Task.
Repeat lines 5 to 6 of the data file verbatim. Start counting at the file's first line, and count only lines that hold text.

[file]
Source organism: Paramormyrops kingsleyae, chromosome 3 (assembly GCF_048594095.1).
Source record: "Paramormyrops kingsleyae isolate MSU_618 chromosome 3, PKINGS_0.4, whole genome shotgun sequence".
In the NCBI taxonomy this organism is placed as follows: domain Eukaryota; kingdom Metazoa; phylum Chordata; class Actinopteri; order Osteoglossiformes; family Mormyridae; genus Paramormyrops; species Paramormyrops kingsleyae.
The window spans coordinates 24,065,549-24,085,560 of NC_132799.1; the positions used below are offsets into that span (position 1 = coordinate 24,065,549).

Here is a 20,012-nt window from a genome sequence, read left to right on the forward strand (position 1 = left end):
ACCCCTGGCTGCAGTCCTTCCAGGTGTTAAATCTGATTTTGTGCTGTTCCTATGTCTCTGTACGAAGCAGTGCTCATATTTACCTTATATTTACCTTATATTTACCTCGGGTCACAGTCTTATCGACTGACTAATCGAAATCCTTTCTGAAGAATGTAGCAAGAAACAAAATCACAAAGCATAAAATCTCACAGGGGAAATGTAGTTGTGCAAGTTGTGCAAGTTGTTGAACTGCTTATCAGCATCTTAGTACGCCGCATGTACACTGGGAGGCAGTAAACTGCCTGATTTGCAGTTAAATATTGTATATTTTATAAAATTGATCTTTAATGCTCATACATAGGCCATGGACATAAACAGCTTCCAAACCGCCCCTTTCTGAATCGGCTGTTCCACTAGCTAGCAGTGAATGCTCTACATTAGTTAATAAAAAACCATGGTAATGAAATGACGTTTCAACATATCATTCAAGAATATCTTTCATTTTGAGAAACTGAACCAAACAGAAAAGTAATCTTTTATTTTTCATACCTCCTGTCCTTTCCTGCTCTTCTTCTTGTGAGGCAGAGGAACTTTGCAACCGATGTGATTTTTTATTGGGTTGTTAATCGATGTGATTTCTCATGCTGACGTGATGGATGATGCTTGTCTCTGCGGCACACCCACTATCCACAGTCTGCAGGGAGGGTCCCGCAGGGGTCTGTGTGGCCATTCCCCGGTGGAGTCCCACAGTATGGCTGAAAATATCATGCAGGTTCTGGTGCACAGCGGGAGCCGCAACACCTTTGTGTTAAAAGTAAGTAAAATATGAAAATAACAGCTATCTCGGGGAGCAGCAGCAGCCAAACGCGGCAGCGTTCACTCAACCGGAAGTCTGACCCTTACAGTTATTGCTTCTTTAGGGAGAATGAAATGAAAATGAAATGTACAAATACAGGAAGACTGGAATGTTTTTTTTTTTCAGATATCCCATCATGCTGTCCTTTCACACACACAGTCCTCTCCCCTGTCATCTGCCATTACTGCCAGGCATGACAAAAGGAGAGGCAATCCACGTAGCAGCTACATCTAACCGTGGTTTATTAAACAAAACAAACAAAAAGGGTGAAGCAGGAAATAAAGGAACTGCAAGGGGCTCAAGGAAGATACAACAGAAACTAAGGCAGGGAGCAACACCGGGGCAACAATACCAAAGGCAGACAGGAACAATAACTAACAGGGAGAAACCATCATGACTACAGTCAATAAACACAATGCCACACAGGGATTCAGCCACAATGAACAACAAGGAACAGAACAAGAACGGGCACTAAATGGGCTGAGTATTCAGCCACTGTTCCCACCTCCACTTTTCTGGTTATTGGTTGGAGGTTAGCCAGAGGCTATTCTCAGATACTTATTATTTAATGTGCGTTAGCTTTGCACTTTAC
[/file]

Here is a 20,012-nt window from a genome sequence, read left to right on the forward strand (position 1 = left end):
ACCCCTGGCTGCAGTCCTTCCAGGTGTTAAATCTGATTTTGTGCTGTTCCTATGTCTCTGTACGAAGCAGTGCTCATATTTACCTTATATTTACCTTATATTTACCTCGGGTCACAGTCTTATCGACTGACTAATCGAAATCCTTTCTGAAGAATGTAGCAAGAAACAAAATCACAAAGCATAAAATCTCACAGGGGAAATGTAGTTGTGCAAGTTGTGCAAGTTGTTGAACTGCTTATCAGCATCTTAGTACGCCGCATGTACACTGGGAGGCAGTAAACTGCCTGATTTGCAGTTAAATATTGTATATTTTATAAAATTGATCTTTAATGCTCATACATAGGCCATGGACATAAACAGCTTCCAAACCGCCCCTTTCTGAATCGGCTGTTCCACTAGCTAGCAGTGAATGCTCTACATTAGTTAATAAAAAACCATGGTAATGAAATGACGTTTCAACATATCATTCAAGAATATCTTTCATTTTGAGAAACTGAACCAAACAGAAAAGTAATCTTTTATTTTTCATACCTCCTGTCCTTTCCTGCTCTTCTTCTTGTGAGGCAGAGGAACTTTGCAACCGATGTGATTTTTTATTGGGTTGTTAATCGATGTGATTTCTCATGCTGACGTGATGGATGATGCTTGTCTCTGCGGCACACCCACTATCCACAGTCTGCAGGGAGGGTCCCGCAGGGGTCTGTGTGGCCATTCCCCGGTGGAGTCCCACAGTATGGCTGAAAATATCATGCAGGTTCTGGTGCACAGCGGGAGCCGCAACACCTTTGTGTTAAAAGTAAGTAAAATATGAAAATAACAGCTATCTCGGGGAGCAGCAGCAGCCAAACGCGGCAGCGTTCACTCAACCGGAAGTCTGACCCTTACAGTTATTGCTTCTTTAGGGAGAATGAAATGAAAATGAAATGTACAAATACAGGAAGACTGGAATGTTTTTTTTTTTCAGATATCCCATCATGCTGTCCTTTCACACACACAGTCCTCTCCCCTGTCATCTGCCATTACTGCCAGGCATGACAAAAGGAGAGGCAATCCACGTAGCAGCTACATCTAACCGTGGTTTATTAAACAAAACAAACAAAAAGGGTGAAGCAGGAAATAAAGGAACTGCAAGGGGCTCAAGGAAGATACAACAGAAACTAAGGCAGGGAGCAACACCGGGGCAACAATACCAAAGGCAGACAGGAACAATAACTAACAGGGAGAAACCATCATGACTACAGTCAATAAACACAATGCCACACAGGGATTCAGCCACAATGAACAACAAGGAACAGAACAAGAACGGGCACTAAATGGGCTGAGTATTCAGCCACTGTTCCCACCTCCACTTTTCTGGTTATTGGTTGGAGGTTAGCCAGAGGCTATTCTCAGATACTTATTATTTAATGTGCGTTAGCTTTGCACTTTAC